10 things NOT to do in Berlin

Berlin
Rafael Dols / Getty Images

The guidebooks are full of the must-dos. Top museums, favored restaurants and desirable
shopping streets.

But which of these traditional attractions aren't worth the time and energy? This city is full of the wonderfully unusual, there is no to need to bother with the top 10 things NOT to do in Berlin.

  • 01 of 10

    Go up in the Fernsehturm

    Berlin Skyline at dusk with TV tower
    @by Feldman_1 / Getty Images

    The TV Tower at Alexanderplatz is impossible to miss. Even if you don't cross through this all-important square, the tallest structure in Germany can be seen down Allees all over the city.

    But - in my opinion - the best part of the tower is the view of it, not from it. While admiring the tower from afar is easy, going up in it is less so.

    To start with, you have the trouble of admission. Despite my advice, it is not uncommon to have an hour-plus line. (Note that you can reserve a spot online.)

    Once you have gone through metal detectors and are ascending the tower by elevator, you are immersed in 1960s GDR decor and loud-mouthed tourists. The viewing platforms are behind insulated glass which allow for semi-panoramic views of the city, but far from the best conditions for a perfect pic.

    The last downside of going up in Berlin's TV Tower is the price. At €13 (low times / €14 at high times) it is fairly expensive for a Berlin attraction. I was only able to handle the pushy crowds and...MORE mediocre night views for a half hour before heading back down.

    Alternative: Better views of the city (including the beloved disco ball) can be found from several rooftop bar, a hot air balloon and even the glass-domed Reichstag (government building).

  • 02 of 10

    Order street food at a sit-down restaurant

    currywurst
    currywurst at Konnopke Imbiss. Erin Porter

    Sure, the currywurst is the cheapest thing on the menu but this is not the place to order it. Street food is not just convenient with an Imbiss (snack shop) on every corner, it is done best by the people slinging Wurst everyday.

    At a restaurant you should order something ridiculously meaty that requires a knife and fork.

    Alternative: Order Berlin Street food from the street. Try our guide to the best currywurst in Berlin, dive into the tasty world of German sausage and sample your way through the city's ample offerings of Döner Kebob.

    And no matter how inexpensive it is at a restaurant, you can do no cheaper than on the street. A Bratwurst and roll from a walking street vendor goes for €1.50.

  • 03 of 10
    Checkpoint Charlie which was the famous Berlin Wall crossing between East and West Berlin and now a tourist attraction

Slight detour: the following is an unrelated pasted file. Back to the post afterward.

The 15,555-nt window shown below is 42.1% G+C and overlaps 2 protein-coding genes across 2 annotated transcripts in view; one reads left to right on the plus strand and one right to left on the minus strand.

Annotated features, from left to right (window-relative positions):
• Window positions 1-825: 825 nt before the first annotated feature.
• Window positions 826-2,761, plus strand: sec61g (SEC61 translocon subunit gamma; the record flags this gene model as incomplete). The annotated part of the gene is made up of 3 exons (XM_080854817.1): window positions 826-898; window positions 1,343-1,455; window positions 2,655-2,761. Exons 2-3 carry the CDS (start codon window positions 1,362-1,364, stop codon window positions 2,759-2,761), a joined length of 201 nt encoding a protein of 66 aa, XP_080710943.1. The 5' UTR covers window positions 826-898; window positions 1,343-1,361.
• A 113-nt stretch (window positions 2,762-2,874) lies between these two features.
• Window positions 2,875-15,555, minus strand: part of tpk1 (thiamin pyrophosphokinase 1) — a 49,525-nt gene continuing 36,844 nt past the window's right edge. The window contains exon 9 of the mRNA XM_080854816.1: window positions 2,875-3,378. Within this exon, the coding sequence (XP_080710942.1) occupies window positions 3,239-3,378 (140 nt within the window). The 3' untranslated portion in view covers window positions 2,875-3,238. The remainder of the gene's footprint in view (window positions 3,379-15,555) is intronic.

Loop Images/Anna Stowe / Getty Images

    The best-known Berlin Wall crossing between East and West still exists today...in a form. Once the point where everyone from diplomats to tourists had to pass to get into Berlin’s Soviet sector, the area is now consistently swarmed with tourists.

    After fighting through the crowd, visitor's find the scene re-staged, but little is authentic. The original guard booth has been moved to a museum, actors playing soldiers are available for peace-signing photo ops and the Checkpoint Charlie Museum is more flashy displays than history.

    Alternative: Visit the Allied Museum. This museum located in to the southwest of the city (near the American embassy), is detailed, free and contains the original guardhouse from Checkpoint Charlie.

  • 04 of 10

    City Bus Tours

    Potsdamer Platz
    Jorg Greuel / Getty Images

    For a city this big, you need to invest in transport. Some people choose to do that with a bus tour. But the mechanical, recorded voice, tourists groups blindly clicking away - can't transport be done better?

    Alternative: Yes, it can! The city's public transport system can help you easily move about the city. There are UBahns (subway), S-Bahn and regional trains, trams, boats and a bus system. More than just a way to get around, bus 100 and 200 take you by some of the best sights in the city, all for the low, low cost of a bus ticket. Hop on a double-decker bus at Alexanderplatz and cruise by the dramatic Berliner Dom on Musueminsel. Circle the Siegessäule on your way to West Berlin’s Zoological Garten. And enjoy riding with more of a local crowd.

    Continue to 5 of 10 below.
  • 05 of 10
    Shopping center KaDeWe at the blue hour, Berlin, Germany, Europe
    Michael Weber / Getty Images

    I am totally guilty of this one. I've taken visitors to this massive department store that was a symbol of the opulence in West Berlin and is still an attraction in its own right. T-shirts for €300? They got 'em. A floor full of the international foods you can't find in the city? Right here. A cafeteria that features delicacies that wouldn't look out of place in a fine-dining restaurant? Yum-o.